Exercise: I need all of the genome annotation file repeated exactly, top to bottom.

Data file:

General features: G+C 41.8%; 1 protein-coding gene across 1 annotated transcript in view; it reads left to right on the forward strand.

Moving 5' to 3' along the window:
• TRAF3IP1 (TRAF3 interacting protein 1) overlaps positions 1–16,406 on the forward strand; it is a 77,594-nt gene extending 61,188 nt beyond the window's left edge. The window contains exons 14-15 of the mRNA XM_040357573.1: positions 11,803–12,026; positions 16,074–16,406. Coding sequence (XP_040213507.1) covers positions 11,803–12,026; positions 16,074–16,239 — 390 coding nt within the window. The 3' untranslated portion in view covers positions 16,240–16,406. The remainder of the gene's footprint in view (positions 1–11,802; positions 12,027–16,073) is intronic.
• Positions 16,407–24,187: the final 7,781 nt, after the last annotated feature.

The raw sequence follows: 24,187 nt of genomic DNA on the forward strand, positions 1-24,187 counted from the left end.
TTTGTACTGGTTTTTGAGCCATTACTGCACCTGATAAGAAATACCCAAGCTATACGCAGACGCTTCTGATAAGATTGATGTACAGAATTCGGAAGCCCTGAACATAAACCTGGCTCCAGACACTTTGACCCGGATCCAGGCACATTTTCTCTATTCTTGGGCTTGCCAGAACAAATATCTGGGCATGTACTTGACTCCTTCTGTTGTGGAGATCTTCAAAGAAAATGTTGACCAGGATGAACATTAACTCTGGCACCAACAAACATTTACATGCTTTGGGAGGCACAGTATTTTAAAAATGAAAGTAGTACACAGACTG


General features: G+C 41.8%; 1 protein-coding gene across 1 annotated transcript in view; it reads left to right on the forward strand.

Moving 5' to 3' along the window:
• TRAF3IP1 (TRAF3 interacting protein 1) overlaps positions 1–16,406 on the forward strand; it is a 77,594-nt gene extending 61,188 nt beyond the window's left edge. The window contains exons 14-15 of the mRNA XM_040357573.1: positions 11,803–12,026; positions 16,074–16,406. Coding sequence (XP_040213507.1) covers positions 11,803–12,026; positions 16,074–16,239 — 390 coding nt within the window. The 3' untranslated portion in view covers positions 16,240–16,406. The remainder of the gene's footprint in view (positions 1–11,802; positions 12,027–16,073) is intronic.
• Positions 16,407–24,187: the final 7,781 nt, after the last annotated feature.

The raw sequence follows: 24,187 nt of genomic DNA on the forward strand, positions 1-24,187 counted from the left end.
TTTGTACTGGTTTTTGAGCCATTACTGCACCTGATAAGAAATACCCAAGCTATACGCAGACGCTTCTGATAAGATTGATGTACAGAATTCGGAAGCCCTGAACATAAACCTGGCTCCAGACACTTTGACCCGGATCCAGGCACATTTTCTCTATTCTTGGGCTTGCCAGAACAAATATCTGGGCATGTACTTGACTCCTTCTGTTGTGGAGATCTTCAAAGAAAATGTTGACCAGGATGAACATTAACTCTGGCACCAACAAACATTTACATGCTTTGGGAGGCACAGTATTTTAAAAATGAAAGTAGTACACAGACTG